“I’m getting a little jealous of James Garner,” my wife informed me as I headed down the basement with my burned DVDs. I was in the middle of a bit of binge-watching a few months before Netflix appeared on our horizon. It involved setting our DVR for a series of old Maverick episodes on the Starz Western channel.
I’d finally figured out how to burn a bushel of the episodes to a DVD and was taking them downstairs to put by the dusty exercise equipment to induce me to get hooked on a show and lose pounds at the same time.
I knew the Maverick theme song years before I finally saw one of the old episodes…
Who is the tall, dark stranger there?
Maverick is the name.
Ridin’ the trail to who knows where,
Luck is his companion,
Gamblin’ is his game.
Smooth as the handle on a gun.
Maverick is the name.
Wild as the wind in Oregon,
Blowin’ up a canyon,
Easier to tame.
My dad and his brothers-in-law were children of the fifties and grew up with the Lone Ranger, Gene Autry, Roy Rogers and the romance of the west that was echoed so beautifully in the love affair with the Red Rider BB gun in A Christmas Story.
But my first introduction to James Garner wasn’t in a stetson, but in a beat up old RV on the beach…
James Rockford had the great gold Firebird, the great ocean-front property and in The Rockford Files he got beat up and arrested enough times, but it seemed to a 12 year-old a pretty glamorous lifestyle.
But like Maverick, Garner had the great fortune to have an outstanding opening song with a great teaser of different voice-mails (echoed in the various chalkboard punishments for Bart in The Simpsons). Thanks to Youtube’s Mick2090 who edited together Season 1’s opening messages…
Garner’s folksy, relaxed manner–even on an answering machine message–was his calling card. I was hooked on the crime drama and when my dad suggested I stay up late one night to see the Channel 20 movie one Saturday night to watch one of his favorite films, I was very happy to see Garner in The Great Escape–like seeing an unexpected friend at a reunion. In this scene, his character, “The Scrounger” prepares Fourth of July moonshine to share with the non-Yanks in the prison camp.
Steve McQueen, at the time, was already had such an ego and well-beyond being part of an ensemble cast that he insisted on having most of his scenes shot with only a few other actors–thus the motorcycle stunt, etc.
But Garner was a scrounger in life as well. He had to leave Maverick under tough circumstances and received many broken bones for his own stuntwork on Rockford. But like Bill Cosby and Jell-O, he discovered a natural talent for advertising as Mariette Hartley and Polaroid became his most successful co-stars.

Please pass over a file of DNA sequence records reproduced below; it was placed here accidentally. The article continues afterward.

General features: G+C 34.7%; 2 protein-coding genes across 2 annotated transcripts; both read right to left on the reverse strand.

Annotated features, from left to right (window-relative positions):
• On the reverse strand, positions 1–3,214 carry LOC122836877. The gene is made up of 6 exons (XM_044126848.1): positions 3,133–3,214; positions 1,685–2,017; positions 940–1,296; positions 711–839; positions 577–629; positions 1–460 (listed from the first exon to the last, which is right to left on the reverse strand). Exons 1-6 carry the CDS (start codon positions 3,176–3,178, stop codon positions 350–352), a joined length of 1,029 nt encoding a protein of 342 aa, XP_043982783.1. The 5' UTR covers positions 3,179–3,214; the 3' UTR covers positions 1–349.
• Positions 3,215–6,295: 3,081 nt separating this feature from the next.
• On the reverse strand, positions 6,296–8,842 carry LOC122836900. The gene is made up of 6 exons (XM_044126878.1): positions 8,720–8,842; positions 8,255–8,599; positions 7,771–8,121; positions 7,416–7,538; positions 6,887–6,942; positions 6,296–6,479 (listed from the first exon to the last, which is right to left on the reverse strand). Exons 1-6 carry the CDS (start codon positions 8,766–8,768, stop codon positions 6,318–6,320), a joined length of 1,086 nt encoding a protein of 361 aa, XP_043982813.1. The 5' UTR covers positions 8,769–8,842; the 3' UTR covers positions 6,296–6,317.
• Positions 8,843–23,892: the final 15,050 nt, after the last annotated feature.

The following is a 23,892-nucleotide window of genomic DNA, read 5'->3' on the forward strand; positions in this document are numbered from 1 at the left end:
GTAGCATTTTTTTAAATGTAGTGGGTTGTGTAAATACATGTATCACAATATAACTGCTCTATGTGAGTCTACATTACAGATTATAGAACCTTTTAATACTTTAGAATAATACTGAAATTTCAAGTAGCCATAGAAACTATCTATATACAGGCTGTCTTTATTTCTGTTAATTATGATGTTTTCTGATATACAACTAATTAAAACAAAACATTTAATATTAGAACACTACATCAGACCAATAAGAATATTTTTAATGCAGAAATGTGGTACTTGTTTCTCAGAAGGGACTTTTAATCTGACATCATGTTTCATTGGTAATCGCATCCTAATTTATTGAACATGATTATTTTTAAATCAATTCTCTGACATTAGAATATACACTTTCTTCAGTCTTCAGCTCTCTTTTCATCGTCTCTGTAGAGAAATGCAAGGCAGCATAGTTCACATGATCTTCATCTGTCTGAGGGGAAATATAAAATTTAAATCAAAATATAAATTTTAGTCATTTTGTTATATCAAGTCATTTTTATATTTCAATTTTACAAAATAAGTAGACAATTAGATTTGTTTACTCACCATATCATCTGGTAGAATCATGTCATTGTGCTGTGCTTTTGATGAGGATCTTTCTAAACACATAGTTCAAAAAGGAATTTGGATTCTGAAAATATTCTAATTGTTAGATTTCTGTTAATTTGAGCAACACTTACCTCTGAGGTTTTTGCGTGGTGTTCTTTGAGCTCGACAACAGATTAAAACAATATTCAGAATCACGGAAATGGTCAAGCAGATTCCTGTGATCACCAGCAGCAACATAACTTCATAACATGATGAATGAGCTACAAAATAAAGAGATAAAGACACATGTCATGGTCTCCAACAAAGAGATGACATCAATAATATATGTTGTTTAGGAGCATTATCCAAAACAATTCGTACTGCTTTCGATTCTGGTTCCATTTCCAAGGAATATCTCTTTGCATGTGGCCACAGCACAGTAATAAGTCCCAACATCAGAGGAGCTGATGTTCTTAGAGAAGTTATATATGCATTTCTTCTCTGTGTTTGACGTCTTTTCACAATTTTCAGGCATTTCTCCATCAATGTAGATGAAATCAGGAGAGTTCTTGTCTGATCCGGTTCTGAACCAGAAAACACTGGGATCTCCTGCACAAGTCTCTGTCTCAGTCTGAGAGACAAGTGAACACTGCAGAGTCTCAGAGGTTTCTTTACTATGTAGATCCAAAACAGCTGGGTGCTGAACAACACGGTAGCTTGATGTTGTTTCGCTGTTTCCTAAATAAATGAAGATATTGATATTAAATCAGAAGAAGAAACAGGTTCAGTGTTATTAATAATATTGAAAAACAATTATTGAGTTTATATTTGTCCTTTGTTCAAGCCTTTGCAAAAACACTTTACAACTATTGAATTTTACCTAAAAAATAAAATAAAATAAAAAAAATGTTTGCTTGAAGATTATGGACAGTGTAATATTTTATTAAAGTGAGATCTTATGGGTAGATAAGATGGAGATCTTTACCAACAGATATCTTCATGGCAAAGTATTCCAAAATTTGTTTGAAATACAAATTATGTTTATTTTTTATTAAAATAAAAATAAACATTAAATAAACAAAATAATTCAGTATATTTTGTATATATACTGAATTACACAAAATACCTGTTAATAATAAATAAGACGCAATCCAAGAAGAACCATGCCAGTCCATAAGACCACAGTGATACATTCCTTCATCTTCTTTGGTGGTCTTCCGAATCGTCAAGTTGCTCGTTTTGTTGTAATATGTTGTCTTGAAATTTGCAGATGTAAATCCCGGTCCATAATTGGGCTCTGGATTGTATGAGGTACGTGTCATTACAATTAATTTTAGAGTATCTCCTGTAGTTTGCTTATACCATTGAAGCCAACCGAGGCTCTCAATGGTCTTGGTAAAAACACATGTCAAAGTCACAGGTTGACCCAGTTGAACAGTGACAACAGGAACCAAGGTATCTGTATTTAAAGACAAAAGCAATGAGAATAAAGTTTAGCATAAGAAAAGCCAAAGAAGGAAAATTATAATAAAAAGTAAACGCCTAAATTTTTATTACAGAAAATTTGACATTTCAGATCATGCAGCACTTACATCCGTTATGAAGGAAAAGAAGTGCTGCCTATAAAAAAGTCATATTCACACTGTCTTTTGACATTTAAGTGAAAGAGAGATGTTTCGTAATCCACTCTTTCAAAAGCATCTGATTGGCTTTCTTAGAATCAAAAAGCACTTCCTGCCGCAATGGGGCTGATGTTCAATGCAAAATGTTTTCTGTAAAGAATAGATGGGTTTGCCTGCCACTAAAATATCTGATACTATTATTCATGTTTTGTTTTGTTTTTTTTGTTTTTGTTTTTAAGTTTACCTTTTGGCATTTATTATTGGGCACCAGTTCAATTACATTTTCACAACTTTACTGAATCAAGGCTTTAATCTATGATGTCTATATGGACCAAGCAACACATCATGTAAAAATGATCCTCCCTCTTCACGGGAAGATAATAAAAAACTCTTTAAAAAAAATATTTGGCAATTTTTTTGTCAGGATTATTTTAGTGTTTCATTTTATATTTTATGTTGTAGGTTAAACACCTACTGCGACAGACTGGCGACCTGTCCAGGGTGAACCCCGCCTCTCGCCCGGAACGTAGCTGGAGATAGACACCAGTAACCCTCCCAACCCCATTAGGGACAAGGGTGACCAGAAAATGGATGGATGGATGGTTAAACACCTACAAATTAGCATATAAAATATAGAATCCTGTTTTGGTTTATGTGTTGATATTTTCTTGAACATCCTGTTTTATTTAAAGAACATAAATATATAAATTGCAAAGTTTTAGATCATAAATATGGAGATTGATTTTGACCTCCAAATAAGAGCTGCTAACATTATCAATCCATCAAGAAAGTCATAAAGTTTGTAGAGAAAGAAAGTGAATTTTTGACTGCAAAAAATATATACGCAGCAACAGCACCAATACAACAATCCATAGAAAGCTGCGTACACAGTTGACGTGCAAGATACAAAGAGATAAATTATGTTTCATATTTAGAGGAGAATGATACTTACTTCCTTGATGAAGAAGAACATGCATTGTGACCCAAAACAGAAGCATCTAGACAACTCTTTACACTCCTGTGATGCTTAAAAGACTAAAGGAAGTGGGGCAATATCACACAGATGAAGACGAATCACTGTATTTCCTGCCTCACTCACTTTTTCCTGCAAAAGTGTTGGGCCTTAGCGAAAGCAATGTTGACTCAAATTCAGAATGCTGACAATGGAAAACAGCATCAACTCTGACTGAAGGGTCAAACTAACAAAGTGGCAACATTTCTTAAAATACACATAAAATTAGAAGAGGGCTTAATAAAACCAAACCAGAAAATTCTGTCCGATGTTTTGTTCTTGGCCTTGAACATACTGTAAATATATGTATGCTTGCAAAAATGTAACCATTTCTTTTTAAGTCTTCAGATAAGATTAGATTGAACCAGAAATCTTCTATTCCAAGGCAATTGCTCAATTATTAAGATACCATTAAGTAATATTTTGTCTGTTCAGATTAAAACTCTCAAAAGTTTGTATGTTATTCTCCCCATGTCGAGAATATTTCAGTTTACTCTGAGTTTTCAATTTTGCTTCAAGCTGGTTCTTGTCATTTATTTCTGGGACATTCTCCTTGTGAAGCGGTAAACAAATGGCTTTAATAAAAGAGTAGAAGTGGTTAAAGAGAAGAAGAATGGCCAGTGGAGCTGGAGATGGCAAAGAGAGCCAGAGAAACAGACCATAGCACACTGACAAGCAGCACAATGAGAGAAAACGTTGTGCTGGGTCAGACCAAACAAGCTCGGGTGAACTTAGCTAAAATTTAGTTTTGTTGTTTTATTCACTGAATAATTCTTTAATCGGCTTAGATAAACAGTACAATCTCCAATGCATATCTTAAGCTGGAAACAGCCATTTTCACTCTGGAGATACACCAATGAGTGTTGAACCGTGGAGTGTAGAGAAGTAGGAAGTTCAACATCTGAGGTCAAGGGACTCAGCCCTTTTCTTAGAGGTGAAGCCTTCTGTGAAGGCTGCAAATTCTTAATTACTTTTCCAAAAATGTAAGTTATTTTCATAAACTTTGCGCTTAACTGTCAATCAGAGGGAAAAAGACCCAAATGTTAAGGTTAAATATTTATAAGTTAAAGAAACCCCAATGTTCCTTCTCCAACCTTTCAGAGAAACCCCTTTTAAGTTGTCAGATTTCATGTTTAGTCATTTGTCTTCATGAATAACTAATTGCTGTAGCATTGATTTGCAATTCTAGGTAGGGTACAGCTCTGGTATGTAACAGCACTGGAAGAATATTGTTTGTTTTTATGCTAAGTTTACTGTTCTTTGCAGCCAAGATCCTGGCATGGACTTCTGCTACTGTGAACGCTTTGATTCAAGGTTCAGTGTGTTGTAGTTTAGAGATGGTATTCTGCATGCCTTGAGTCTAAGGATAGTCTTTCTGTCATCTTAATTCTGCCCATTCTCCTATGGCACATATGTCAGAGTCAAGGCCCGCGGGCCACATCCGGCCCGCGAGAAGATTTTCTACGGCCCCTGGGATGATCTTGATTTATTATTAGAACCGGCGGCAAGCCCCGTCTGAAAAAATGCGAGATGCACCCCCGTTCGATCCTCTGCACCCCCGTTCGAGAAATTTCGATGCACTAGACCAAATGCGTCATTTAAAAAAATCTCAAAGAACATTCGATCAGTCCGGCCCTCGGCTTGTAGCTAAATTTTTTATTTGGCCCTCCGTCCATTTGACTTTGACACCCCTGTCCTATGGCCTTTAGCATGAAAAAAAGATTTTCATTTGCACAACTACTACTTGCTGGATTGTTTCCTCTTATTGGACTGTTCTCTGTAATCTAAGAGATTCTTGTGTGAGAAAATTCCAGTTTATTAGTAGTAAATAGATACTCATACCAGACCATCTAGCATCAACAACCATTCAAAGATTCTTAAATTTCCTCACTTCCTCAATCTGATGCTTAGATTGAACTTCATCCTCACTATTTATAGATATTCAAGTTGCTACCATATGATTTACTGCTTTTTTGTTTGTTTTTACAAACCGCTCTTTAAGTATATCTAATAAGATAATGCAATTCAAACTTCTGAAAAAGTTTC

I’m not sure I ever saw Garner not playing Garner. Nor did I ever really want to.
In the Blake Edwards hit, Victor Victoria, he plays usual the man’s-man that made Cary Grant and George Clooney so popular with both genders. But add in the ingredients of him as a gangster who has certain homophobic leanings that somehow can’t stop him from falling for Julie Andrews’ female-impersonating “Victor.”
And he even aged well. In college, I took a date to see Murphy’s Romance, when again he played a folksy-towny who cannot stand the young moron who has returned to ruin the life of Emma (Sally Field) and her young son.
At the end of the film, he confesses to Emma that he’s 70, but she doesn’t care and neither do we.
Finally, he spanned his third generation of fans–from my father and uncles to my daughter and every female student I’ve had for the past ten years, in 2004’s The Notebook with his wrenching “I’ll be seeing you.”
Four important men in my life were taken far too early–my father, Jim, in 1997, his brother Bob in 1985, Dad’s buddy Rick Olshove in 2005 and my Uncle Tom just four days ago. All had a wonderful sense of humor and loved to laugh–especially at themselves. Rick’s was perhaps most like Garner’s characters–very dry, a bit caustic but pretty unconditionally accepting. (My favorite Rick-ism was “Whatever!” when faced with a strange turn of events.)
When my sister Katie was married in 1996 in northern Michigan, we had a big campfire and Uncle Tom produced stetsons for all the cousins and uncles who joined in a rendition of “Ghost Riders in the Sky” along with many other western themes. I suspect that “Maverick” was also sung. In the air was total acceptance, joy of the moment and each other’s company.
Perhaps with the loss of an omni-presence such as Garner’s in my life feels as sad and empty as the loss of Jim, Bob, Rick and Tom.
Perhaps the still shot from the titles of The Rockford Files‘ (with his dad “Rocky” in the background) summed up Garner and the ironic, but still hopeful, perspective that he instilled in many of us.
Perhaps that was Garner’s greatest role–not just every-man, but every-friend.
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